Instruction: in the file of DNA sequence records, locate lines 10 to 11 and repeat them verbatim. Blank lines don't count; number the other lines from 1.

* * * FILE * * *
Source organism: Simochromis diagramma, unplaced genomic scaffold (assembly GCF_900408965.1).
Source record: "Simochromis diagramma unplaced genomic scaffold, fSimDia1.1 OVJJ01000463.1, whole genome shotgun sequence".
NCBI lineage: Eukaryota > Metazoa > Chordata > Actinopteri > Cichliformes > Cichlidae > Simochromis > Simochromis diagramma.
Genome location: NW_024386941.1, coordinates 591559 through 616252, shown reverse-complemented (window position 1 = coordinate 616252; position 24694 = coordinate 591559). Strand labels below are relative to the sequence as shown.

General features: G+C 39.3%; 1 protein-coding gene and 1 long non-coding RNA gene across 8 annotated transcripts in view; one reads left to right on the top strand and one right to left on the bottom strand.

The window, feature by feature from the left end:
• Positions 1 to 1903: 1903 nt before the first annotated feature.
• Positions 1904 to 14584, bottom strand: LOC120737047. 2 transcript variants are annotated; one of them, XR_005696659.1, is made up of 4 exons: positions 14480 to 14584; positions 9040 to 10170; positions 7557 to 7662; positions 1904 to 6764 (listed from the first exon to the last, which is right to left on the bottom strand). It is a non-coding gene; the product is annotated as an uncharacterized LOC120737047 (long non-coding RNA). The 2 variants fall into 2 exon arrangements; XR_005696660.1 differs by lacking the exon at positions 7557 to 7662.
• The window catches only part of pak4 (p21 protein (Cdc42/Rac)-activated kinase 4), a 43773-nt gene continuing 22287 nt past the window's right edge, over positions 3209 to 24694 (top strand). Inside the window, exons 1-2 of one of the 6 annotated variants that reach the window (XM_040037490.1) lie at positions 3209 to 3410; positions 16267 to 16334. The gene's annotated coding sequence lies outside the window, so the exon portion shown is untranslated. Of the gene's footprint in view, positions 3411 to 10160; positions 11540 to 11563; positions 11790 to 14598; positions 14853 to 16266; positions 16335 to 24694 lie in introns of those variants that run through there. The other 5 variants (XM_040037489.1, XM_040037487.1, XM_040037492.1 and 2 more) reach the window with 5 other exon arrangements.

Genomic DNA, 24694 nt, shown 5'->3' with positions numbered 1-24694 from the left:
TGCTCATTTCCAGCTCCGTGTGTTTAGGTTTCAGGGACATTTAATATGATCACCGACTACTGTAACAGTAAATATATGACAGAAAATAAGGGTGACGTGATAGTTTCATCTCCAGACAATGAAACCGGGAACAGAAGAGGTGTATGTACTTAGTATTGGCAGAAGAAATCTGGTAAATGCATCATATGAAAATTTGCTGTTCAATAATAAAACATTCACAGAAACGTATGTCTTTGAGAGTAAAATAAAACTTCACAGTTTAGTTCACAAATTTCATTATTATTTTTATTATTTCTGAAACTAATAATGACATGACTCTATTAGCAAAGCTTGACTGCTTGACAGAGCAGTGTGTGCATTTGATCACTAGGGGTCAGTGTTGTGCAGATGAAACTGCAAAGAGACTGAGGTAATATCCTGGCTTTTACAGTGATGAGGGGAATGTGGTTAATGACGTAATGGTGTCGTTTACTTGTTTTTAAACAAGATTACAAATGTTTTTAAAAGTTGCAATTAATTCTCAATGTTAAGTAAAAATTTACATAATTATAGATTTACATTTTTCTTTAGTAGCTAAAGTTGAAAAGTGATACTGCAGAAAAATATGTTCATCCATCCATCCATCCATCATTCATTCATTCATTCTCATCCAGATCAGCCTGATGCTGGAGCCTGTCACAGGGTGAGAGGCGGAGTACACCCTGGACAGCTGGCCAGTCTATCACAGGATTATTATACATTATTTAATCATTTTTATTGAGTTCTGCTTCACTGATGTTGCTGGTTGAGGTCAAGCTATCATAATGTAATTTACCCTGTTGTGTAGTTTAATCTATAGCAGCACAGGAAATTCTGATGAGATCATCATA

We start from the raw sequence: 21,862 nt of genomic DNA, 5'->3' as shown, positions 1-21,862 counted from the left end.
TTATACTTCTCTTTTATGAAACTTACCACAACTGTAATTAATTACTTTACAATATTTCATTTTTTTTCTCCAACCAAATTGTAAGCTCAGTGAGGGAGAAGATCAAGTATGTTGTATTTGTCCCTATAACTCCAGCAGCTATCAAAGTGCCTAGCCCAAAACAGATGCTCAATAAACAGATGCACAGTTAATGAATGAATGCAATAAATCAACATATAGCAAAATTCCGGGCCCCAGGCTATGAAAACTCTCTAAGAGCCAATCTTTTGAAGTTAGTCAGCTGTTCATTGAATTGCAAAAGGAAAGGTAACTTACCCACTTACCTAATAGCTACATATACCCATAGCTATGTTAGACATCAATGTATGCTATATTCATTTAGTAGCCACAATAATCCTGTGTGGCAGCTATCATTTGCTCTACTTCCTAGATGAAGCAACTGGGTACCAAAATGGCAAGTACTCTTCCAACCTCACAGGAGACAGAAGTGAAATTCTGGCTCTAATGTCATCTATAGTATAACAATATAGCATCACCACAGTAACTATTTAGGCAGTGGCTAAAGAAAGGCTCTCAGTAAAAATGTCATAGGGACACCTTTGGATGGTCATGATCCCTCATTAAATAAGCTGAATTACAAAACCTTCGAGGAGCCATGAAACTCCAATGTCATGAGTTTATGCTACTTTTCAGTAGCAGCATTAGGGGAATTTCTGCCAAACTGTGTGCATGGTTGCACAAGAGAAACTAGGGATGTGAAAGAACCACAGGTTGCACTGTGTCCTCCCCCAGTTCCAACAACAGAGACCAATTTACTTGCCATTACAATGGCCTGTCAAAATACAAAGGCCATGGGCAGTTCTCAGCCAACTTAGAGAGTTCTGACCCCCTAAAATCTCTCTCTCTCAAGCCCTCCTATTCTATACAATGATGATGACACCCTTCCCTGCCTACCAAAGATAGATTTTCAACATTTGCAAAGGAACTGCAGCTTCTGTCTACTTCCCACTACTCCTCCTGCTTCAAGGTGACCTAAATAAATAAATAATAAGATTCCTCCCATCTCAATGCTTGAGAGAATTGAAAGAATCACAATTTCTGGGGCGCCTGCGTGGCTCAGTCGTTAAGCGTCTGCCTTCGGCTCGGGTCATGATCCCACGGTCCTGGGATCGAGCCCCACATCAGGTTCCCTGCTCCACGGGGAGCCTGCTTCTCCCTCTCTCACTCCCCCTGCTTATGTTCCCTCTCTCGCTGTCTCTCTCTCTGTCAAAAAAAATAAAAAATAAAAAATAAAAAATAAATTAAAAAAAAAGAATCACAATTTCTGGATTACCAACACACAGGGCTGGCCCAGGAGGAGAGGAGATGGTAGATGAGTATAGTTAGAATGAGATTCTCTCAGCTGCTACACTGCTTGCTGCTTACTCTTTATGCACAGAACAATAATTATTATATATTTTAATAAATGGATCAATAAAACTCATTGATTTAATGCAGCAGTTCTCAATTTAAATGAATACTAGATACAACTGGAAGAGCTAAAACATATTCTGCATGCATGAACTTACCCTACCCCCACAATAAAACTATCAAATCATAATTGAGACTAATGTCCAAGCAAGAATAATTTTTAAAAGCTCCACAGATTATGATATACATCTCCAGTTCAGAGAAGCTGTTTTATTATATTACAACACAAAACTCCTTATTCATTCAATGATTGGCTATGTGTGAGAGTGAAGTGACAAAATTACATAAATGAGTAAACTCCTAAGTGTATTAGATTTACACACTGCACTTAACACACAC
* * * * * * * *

Genomic DNA, 24694 nt, shown 5'->3' with positions numbered 1-24694 from the left:
TGCTCATTTCCAGCTCCGTGTGTTTAGGTTTCAGGGACATTTAATATGATCACCGACTACTGTAACAGTAAATATATGACAGAAAATAAGGGTGACGTGATAGTTTCATCTCCAGACAATGAAACCGGGAACAGAAGAGGTGTATGTACTTAGTATTGGCAGAAGAAATCTGGTAAATGCATCATATGAAAATTTGCTGTTCAATAATAAAACATTCACAGAAACGTATGTCTTTGAGAGTAAAATAAAACTTCACAGTTTAGTTCACAAATTTCATTATTATTTTTATTATTTCTGAAACTAATAATGACATGACTCTATTAGCAAAGCTTGACTGCTTGACAGAGCAGTGTGTGCATTTGATCACTAGGGGTCAGTGTTGTGCAGATGAAACTGCAAAGAGACTGAGGTAATATCCTGGCTTTTACAGTGATGAGGGGAATGTGGTTAATGACGTAATGGTGTCGTTTACTTGTTTTTAAACAAGATTACAAATGTTTTTAAAAGTTGCAATTAATTCTCAATGTTAAGTAAAAATTTACATAATTATAGATTTACATTTTTCTTTAGTAGCTAAAGTTGAAAAGTGATACTGCAGAAAAATATGTTCATCCATCCATCCATCCATCATTCATTCATTCATTCTCATCCAGATCAGCCTGATGCTGGAGCCTGTCACAGGGTGAGAGGCGGAGTACACCCTGGACAGCTGGCCAGTCTATCACAGGATTATTATACATTATTTAATCATTTTTATTGAGTTCTGCTTCACTGATGTTGCTGGTTGAGGTCAAGCTATCATAATGTAATTTACCCTGTTGTGTAGTTTAATCTATAGCAGCACAGGAAATTCTGATGAGATCATCATA